Canadians Opting for Shorter-Term Mortgages in Hopes of Future Interest Rate Drops

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As mortgage rates reach their highest levels in over a decade, Canadians are increasingly considering the length of their mortgage term in addition to securing the best rate. With the expectation that interest rates may decrease in the coming years, many homeowners and prospective buyers are opting for shorter terms to take advantage of potential rate reductions. While this strategy carries its own set of considerations, borrowers are recognizing the potential benefits of shorter-term mortgages in the current market climate. Let’s explore this trend and its implications for borrowers.

Traditionally, a five-year term was the standard for most homebuyers in Canada. However, Samantha Brookes, CEO of Mortgages of Canada, highlights a shift towards shorter terms as the Bank of Canada began raising interest rates last year. The rationale behind this trend lies in the anticipation that interest rates will decrease in the future, allowing borrowers to benefit from lower rates and more affordable payments.

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The term of a fixed-rate mortgage represents the duration of the contract, during which the borrower enjoys a set interest rate. When the term expires, borrowers must either repay the loan or renew the mortgage for a new term at prevailing rates. It is important to differentiate the term from the amortization period, which refers to the total time taken to repay the loan.

As the Bank of Canada gradually raised its trend-setting interest rate target, mortgage rates followed suit. Currently standing at 4.75 percent, the central bank’s policy interest rate has significantly increased from its 0.25 percent level at the beginning of last year. Consequently, discounted five-year mortgage rates in Canada have reached their highest level since early 2009. Homeowners who secured five-year mortgages five years ago are now facing higher rates upon renewal.

Data from the Canada Mortgage and Housing Corp. reveals that fixed-rate mortgages with terms of five years or longer accounted for only 13 percent of new and renewed mortgages in January 2023. In contrast, mortgages with terms between one and three years comprised 36 percent of the market. This marks a substantial shift from January 2020, when long-term mortgages made up 46 percent of new and renewed mortgages.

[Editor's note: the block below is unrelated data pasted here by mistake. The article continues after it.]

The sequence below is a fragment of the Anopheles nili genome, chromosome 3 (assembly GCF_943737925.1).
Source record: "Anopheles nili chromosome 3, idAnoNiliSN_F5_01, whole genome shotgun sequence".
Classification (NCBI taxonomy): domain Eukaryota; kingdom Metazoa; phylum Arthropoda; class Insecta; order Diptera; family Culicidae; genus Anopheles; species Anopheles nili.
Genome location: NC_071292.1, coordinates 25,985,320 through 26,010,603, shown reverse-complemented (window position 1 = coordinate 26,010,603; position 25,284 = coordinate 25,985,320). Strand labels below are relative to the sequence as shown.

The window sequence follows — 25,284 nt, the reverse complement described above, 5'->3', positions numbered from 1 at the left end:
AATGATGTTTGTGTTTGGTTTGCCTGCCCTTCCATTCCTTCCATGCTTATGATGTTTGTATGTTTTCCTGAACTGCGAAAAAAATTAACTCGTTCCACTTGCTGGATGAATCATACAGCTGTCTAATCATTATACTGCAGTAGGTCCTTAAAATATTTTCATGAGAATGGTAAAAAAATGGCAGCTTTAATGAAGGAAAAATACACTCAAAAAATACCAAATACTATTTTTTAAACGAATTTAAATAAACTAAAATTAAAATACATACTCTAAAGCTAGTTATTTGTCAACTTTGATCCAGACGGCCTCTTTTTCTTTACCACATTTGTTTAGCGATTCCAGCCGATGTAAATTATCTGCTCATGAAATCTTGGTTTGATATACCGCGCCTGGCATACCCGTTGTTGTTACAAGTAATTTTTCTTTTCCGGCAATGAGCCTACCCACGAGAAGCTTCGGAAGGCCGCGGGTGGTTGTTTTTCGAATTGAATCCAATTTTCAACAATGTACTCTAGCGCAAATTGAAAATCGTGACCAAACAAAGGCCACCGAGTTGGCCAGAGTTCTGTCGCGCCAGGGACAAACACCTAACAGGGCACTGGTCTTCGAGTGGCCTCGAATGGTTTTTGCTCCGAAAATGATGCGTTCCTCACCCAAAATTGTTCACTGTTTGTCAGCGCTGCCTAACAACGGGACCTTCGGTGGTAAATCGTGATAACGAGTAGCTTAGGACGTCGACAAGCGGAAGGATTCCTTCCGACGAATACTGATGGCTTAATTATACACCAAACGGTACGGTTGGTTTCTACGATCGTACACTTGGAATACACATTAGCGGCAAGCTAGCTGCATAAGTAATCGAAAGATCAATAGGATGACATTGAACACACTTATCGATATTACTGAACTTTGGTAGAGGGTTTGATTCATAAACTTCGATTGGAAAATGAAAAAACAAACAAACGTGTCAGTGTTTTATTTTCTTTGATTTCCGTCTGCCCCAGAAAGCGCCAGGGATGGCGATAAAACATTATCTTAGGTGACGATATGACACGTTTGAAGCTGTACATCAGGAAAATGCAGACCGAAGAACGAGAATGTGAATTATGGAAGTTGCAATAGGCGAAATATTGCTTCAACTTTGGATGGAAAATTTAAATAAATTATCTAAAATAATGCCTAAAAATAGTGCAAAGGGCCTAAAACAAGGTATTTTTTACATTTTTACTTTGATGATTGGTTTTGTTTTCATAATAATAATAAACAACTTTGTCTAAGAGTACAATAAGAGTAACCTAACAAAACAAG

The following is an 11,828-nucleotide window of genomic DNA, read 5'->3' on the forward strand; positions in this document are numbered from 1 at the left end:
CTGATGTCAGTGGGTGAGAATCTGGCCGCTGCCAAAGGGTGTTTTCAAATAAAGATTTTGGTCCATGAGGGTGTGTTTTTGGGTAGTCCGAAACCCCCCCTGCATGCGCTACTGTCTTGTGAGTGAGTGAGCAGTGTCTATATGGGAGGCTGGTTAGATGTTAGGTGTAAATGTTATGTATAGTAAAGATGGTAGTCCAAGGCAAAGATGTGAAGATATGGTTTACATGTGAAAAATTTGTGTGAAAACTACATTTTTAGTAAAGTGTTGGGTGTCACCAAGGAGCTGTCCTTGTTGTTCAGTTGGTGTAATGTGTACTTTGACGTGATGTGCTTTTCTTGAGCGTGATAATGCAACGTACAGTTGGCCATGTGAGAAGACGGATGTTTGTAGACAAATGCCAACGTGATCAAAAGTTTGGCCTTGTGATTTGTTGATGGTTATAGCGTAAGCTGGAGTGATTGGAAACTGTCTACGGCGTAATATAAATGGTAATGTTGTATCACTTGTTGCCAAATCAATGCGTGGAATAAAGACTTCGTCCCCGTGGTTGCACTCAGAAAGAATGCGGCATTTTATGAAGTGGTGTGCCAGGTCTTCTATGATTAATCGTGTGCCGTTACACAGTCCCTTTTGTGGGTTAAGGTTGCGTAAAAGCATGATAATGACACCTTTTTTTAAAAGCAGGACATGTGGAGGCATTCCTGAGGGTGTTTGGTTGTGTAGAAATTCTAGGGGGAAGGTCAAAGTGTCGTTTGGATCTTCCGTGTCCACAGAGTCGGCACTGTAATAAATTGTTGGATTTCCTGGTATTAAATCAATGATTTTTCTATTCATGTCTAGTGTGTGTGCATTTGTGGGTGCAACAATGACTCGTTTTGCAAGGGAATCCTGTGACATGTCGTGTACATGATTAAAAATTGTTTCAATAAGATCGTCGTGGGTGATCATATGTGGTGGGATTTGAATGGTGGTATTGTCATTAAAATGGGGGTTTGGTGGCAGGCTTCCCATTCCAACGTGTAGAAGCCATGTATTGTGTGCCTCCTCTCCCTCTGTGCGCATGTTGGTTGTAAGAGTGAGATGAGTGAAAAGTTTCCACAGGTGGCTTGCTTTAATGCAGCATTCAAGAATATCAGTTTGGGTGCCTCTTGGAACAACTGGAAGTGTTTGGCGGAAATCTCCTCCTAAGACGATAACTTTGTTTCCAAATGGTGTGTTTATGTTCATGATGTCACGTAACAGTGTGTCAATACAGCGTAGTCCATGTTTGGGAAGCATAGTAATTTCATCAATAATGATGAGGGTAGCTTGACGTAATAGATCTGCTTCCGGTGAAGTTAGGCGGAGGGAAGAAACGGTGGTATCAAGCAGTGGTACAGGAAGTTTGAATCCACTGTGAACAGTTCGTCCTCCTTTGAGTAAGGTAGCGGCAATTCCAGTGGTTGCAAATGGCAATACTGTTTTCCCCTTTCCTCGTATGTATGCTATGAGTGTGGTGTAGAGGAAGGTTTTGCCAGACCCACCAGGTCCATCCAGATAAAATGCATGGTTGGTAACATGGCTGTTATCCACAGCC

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Opting for a shorter mortgage term is not without its drawbacks. reports that the best rates for three-year mortgages are higher than those available for five-year mortgages. Additionally, if interest rates do not decrease or even rise, borrowers may miss the opportunity to take advantage of lower rates upon renewal. Therefore, it is crucial for borrowers to carefully assess their financial circumstances and future plans for their home before deciding on the term length.

Mortgage specialists emphasize the importance of consulting with professionals to make informed decisions based on individual circumstances. RBC mobile mortgage specialist Jimmy Aramouni highlights the significance of considering factors such as the homeowner’s plans for the property and their affordability when choosing a term. This personalized approach allows borrowers to effectively align their mortgage terms with their financial goals.

As mortgage rates continue to rise, Canadians are exploring alternative strategies to navigate the evolving real estate market. Shorter-term mortgages are gaining popularity among borrowers who anticipate future interest rate drops. While this approach offers potential advantages such as lower rates and more affordable payments, borrowers must carefully assess their financial situation and long-term plans before committing to a term length. By seeking professional guidance and weighing the pros and cons, individuals can make informed decisions that align with their unique circumstances and goals.

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